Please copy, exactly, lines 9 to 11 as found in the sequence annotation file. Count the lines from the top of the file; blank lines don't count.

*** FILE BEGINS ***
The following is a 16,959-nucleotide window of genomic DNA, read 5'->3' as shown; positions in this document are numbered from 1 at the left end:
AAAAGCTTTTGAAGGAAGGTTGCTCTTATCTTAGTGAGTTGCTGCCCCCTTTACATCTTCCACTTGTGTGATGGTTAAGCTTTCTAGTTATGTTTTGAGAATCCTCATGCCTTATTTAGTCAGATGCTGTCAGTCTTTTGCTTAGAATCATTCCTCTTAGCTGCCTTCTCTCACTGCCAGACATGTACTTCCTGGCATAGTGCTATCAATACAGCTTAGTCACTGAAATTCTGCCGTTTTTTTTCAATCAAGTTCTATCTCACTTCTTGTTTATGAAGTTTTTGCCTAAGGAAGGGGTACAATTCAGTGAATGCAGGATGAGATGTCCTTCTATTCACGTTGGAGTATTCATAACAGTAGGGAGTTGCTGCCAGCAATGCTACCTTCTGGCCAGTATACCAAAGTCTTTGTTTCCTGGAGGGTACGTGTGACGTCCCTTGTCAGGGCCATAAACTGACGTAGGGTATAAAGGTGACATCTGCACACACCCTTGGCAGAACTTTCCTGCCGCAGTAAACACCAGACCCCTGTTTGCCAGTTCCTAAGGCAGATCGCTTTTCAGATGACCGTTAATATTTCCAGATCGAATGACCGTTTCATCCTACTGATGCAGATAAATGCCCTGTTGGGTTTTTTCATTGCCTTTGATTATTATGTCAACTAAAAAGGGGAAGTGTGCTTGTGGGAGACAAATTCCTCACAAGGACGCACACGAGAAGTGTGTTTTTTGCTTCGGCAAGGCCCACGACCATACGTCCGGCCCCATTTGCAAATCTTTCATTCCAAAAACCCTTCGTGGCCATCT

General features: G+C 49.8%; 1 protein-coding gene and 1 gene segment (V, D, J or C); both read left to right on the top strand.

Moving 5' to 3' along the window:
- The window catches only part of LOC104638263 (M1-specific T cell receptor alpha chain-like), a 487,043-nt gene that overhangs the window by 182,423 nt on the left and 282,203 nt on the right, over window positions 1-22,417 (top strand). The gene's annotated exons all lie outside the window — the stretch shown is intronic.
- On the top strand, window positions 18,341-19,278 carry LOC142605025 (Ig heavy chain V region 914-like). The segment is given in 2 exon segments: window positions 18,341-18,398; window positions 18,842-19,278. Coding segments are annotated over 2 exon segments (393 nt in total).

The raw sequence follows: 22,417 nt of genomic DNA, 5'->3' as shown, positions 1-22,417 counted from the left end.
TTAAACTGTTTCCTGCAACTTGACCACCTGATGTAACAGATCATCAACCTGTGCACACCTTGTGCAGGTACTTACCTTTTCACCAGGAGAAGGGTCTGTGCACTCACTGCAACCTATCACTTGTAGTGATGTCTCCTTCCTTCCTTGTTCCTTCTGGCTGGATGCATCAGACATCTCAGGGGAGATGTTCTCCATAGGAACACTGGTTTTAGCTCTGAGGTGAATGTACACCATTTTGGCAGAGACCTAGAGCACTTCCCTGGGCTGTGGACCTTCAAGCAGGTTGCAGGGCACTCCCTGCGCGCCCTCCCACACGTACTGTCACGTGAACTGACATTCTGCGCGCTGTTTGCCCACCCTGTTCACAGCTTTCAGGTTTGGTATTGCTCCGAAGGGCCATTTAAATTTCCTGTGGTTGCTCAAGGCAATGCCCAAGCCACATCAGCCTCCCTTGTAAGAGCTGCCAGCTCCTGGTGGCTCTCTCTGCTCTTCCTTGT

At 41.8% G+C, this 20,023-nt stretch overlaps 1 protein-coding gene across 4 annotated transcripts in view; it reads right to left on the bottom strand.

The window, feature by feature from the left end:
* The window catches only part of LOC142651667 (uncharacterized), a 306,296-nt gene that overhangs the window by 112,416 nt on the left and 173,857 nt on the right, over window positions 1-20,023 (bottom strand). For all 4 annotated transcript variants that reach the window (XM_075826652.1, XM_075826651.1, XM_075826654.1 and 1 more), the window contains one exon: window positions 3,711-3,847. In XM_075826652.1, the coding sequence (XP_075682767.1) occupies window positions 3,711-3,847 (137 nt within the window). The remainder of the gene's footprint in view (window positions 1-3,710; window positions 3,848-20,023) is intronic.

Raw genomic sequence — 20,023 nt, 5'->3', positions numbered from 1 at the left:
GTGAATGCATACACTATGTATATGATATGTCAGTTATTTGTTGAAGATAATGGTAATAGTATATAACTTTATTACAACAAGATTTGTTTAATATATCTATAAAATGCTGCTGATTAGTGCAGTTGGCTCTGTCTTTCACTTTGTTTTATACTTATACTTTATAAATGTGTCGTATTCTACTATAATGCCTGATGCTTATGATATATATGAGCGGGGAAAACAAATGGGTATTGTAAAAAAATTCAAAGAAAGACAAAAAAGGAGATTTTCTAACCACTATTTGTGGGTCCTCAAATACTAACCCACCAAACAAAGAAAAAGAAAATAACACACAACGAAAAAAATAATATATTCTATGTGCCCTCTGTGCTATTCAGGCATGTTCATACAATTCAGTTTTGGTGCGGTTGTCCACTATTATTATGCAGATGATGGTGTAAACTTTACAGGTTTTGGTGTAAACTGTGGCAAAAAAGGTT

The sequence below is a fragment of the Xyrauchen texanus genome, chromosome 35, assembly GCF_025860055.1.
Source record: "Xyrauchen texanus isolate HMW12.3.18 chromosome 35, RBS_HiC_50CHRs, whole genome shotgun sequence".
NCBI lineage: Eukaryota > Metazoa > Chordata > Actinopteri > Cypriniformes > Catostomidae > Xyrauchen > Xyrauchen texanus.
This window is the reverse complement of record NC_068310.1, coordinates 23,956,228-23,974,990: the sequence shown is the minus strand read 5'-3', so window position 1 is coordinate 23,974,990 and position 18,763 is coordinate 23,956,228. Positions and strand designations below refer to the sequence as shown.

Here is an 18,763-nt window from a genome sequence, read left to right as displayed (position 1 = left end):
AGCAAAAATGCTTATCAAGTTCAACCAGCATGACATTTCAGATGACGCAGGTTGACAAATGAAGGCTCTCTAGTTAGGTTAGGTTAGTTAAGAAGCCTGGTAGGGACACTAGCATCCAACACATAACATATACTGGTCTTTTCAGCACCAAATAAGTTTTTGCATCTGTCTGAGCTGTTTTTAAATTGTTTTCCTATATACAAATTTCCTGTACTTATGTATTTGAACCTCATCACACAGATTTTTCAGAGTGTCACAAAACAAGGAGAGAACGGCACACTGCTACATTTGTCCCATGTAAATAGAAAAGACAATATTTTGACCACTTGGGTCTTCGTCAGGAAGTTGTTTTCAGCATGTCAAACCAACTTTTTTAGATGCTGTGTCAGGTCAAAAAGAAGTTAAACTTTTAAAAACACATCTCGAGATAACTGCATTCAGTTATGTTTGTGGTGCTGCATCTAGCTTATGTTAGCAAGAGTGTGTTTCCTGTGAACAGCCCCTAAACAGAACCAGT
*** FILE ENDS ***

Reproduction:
At 41.8% G+C, this 20,023-nt stretch overlaps 1 protein-coding gene across 4 annotated transcripts in view; it reads right to left on the bottom strand.

The window, feature by feature from the left end:
* The window catches only part of LOC142651667 (uncharacterized), a 306,296-nt gene that overhangs the window by 112,416 nt on the left and 173,857 nt on the right, over window positions 1-20,023 (bottom strand). For all 4 annotated transcript variants that reach the window (XM_075826652.1, XM_075826651.1, XM_075826654.1 and 1 more), the window contains one exon: window positions 3,711-3,847. In XM_075826652.1, the coding sequence (XP_075682767.1) occupies window positions 3,711-3,847 (137 nt within the window). The remainder of the gene's footprint in view (window positions 1-3,710; window positions 3,848-20,023) is intronic.